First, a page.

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Browsing Fr. Joel Hastings


 In the initial column on the sacrament of matrimony concerning the origins and history of the sacrament, Jesus’ words in Matthew 19:4-9 on the nature of marriage in the beginning were emphasized as expressing how marriage is a sacrament wherein God Himself joins a man and woman together.  To answer the contemporary issue of whether or not two individuals who are both male or two who are both female can be “married,” we once more return to Jesus’ words in these verses, this time emphasizing the nature of marriage as between “male and female.”

Matthew 19:4-6 offers Jesus’ reply to the Pharisees on the question of divorce: “He said in reply, ‘Have you not read that from the beginning the Creator “made them male and female” and said, “For this reason a man shall leave his father and mother and be joined to his wife, and the two shall become one flesh”? So they are no longer two, but one flesh. Therefore, what God has joined together, no human being must separate.’”  These verses make clear both that marriage existed from the beginning of creation and as a union between one man and one woman - as God creates male and female who are joined together to become “one flesh.”  Herein lies the very nature of marriage as God willed it to be according to complementary nature of male and female who are joined together.

That many today want to propose that the relating of two men together and/or two women together is equivalent to marriage is both false and impossible.  According to the very fruits of the intimate act of marriage - that strengthens the bond of love between the man and woman and is meant for the generation of new life - marriage by definition can only exist between one man and one woman.  Thus, it is important to speak plainly:  there is no possibility of what some call “same-sex marriage” – for (repeating) the reality of marriage “as marriage” can only be between one man and one woman who are joined together such that they become one flesh and can generate new life.

Along a similar line, there are others who are ready to acknowledge that there can be no such thing as “same-sex marriage” but who at the same time believe that relationships of two persons of the same sex should be given recognition in what are called “civil unions.”  This idea of “unions between homosexual persons” is also problematic insofar as nature itself does not allow for it – and as explained by the Congregation for the Doctrine of the Faith of the Vatican in 2003, such unions do not follow the natural law as pertains to biology, social ordering, and the common good.  In other words, while the Church does not deny that two people, whether of the opposite sex or of the same sex, can and do have intimate friendships and relationships, only the marriage of a man and a woman rises to a level of natural and societal ordering wherein new life is both able to be generated and most rightly formed to live in society – through the fundamental cell of society that is the family.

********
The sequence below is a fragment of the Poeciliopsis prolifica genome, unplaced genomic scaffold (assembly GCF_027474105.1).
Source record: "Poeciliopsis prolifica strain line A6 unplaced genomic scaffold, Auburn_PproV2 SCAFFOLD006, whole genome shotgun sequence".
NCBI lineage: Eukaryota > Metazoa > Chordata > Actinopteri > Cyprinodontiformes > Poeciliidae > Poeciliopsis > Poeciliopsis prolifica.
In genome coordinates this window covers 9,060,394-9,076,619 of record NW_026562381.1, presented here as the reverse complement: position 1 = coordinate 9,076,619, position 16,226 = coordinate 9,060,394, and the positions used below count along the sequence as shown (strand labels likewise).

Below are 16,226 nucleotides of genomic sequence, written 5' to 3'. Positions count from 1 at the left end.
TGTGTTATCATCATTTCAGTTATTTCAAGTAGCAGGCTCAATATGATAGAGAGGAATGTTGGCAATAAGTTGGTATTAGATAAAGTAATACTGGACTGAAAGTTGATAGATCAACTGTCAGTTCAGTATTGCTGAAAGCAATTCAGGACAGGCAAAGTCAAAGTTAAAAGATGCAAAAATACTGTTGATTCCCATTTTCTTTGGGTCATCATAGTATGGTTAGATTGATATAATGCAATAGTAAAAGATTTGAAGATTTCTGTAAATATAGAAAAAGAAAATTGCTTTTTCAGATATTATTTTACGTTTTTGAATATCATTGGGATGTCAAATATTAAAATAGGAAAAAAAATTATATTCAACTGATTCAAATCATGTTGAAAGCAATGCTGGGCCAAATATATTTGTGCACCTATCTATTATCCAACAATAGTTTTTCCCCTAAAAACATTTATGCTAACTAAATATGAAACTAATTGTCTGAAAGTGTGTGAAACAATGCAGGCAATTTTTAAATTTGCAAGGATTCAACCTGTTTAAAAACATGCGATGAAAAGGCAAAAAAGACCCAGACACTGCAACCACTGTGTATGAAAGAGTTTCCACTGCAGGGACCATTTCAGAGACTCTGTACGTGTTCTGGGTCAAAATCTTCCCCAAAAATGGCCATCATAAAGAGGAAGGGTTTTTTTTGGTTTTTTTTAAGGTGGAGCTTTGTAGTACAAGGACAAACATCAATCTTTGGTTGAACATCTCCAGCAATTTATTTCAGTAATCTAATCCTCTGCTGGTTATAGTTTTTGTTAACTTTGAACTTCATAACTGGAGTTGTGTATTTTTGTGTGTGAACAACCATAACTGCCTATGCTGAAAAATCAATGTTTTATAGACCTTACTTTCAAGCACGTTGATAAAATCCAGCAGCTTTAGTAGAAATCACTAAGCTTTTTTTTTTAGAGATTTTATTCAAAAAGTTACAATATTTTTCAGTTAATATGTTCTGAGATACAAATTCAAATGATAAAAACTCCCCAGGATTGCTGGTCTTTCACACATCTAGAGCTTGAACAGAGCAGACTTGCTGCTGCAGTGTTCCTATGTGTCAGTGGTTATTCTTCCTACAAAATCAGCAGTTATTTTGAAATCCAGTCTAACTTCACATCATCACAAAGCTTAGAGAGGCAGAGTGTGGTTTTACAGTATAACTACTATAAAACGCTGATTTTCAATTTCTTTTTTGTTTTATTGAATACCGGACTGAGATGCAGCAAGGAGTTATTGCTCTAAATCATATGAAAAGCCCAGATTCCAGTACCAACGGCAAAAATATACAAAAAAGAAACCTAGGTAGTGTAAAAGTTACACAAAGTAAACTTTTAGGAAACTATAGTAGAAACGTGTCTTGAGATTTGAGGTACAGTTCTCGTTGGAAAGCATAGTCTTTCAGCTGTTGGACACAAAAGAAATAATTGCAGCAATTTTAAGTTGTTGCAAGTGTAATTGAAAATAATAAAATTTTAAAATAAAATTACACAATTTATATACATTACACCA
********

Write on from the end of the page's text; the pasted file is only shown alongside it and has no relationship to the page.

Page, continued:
In closing, what is essential for the Church in the ongoing challenges of this issue is to love and uphold the dignity of every person:  aiding all in seeing God’s love for each one of us, and how it is God who bestows upon each one a capacity to truly love – while also upholding the truth and dignity of marriage as it really is in God’s plan.

For further reading:  The Congregation for the Doctrine of the Faith, on June 3, 2003, issued the following statement regarding unions of homosexual persons, which speaks to both the nature of marriage and the problems of recognizing same-sex unions.  Go to:  https://www.vatican.va/roman_curia/congregations/cfaith/documents/rc_con_cfaith_doc_20030731_homosexual-unions_en.html .



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